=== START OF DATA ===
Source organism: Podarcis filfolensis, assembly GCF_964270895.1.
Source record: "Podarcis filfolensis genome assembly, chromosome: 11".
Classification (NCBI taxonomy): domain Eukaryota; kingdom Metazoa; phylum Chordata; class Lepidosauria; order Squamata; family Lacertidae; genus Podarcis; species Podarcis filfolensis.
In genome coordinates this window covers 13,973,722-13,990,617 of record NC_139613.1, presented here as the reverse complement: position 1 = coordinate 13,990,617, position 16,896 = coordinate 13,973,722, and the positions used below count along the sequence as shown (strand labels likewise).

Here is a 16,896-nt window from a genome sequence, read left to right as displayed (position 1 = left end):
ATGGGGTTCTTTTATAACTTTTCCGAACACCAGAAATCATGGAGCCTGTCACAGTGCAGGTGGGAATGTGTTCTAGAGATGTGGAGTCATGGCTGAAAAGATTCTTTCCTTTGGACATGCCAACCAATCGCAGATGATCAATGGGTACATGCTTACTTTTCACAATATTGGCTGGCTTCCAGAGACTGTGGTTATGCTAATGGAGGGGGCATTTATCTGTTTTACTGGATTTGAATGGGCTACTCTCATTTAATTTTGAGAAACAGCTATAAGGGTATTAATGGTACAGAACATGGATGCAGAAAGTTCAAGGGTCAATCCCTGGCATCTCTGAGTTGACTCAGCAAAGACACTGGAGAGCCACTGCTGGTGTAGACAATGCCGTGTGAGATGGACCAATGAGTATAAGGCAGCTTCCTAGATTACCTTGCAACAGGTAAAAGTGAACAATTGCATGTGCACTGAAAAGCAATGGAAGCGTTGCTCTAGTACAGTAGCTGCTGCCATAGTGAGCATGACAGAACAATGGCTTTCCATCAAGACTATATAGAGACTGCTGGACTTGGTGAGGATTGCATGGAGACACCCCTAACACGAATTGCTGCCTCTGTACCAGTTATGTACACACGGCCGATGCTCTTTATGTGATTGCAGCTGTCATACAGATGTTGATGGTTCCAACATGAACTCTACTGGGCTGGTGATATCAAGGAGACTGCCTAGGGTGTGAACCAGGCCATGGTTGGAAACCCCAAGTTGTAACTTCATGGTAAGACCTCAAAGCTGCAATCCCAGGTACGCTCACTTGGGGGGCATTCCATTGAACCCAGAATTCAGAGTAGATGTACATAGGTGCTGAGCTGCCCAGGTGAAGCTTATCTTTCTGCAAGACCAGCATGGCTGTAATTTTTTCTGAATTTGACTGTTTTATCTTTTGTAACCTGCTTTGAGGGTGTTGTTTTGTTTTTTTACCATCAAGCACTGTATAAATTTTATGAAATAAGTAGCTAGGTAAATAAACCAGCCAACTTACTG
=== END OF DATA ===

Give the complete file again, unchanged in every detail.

Source organism: Podarcis filfolensis, assembly GCF_964270895.1.
Source record: "Podarcis filfolensis genome assembly, chromosome: 11".
Classification (NCBI taxonomy): domain Eukaryota; kingdom Metazoa; phylum Chordata; class Lepidosauria; order Squamata; family Lacertidae; genus Podarcis; species Podarcis filfolensis.
In genome coordinates this window covers 13,973,722-13,990,617 of record NC_139613.1, presented here as the reverse complement: position 1 = coordinate 13,990,617, position 16,896 = coordinate 13,973,722, and the positions used below count along the sequence as shown (strand labels likewise).

Here is a 16,896-nt window from a genome sequence, read left to right as displayed (position 1 = left end):
ATGGGGTTCTTTTATAACTTTTCCGAACACCAGAAATCATGGAGCCTGTCACAGTGCAGGTGGGAATGTGTTCTAGAGATGTGGAGTCATGGCTGAAAAGATTCTTTCCTTTGGACATGCCAACCAATCGCAGATGATCAATGGGTACATGCTTACTTTTCACAATATTGGCTGGCTTCCAGAGACTGTGGTTATGCTAATGGAGGGGGCATTTATCTGTTTTACTGGATTTGAATGGGCTACTCTCATTTAATTTTGAGAAACAGCTATAAGGGTATTAATGGTACAGAACATGGATGCAGAAAGTTCAAGGGTCAATCCCTGGCATCTCTGAGTTGACTCAGCAAAGACACTGGAGAGCCACTGCTGGTGTAGACAATGCCGTGTGAGATGGACCAATGAGTATAAGGCAGCTTCCTAGATTACCTTGCAACAGGTAAAAGTGAACAATTGCATGTGCACTGAAAAGCAATGGAAGCGTTGCTCTAGTACAGTAGCTGCTGCCATAGTGAGCATGACAGAACAATGGCTTTCCATCAAGACTATATAGAGACTGCTGGACTTGGTGAGGATTGCATGGAGACACCCCTAACACGAATTGCTGCCTCTGTACCAGTTATGTACACACGGCCGATGCTCTTTATGTGATTGCAGCTGTCATACAGATGTTGATGGTTCCAACATGAACTCTACTGGGCTGGTGATATCAAGGAGACTGCCTAGGGTGTGAACCAGGCCATGGTTGGAAACCCCAAGTTGTAACTTCATGGTAAGACCTCAAAGCTGCAATCCCAGGTACGCTCACTTGGGGGGCATTCCATTGAACCCAGAATTCAGAGTAGATGTACATAGGTGCTGAGCTGCCCAGGTGAAGCTTATCTTTCTGCAAGACCAGCATGGCTGTAATTTTTTCTGAATTTGACTGTTTTATCTTTTGTAACCTGCTTTGAGGGTGTTGTTTTGTTTTTTTACCATCAAGCACTGTATAAATTTTATGAAATAAGTAGCTAGGTAAATAAACCAGCCAACTTACTG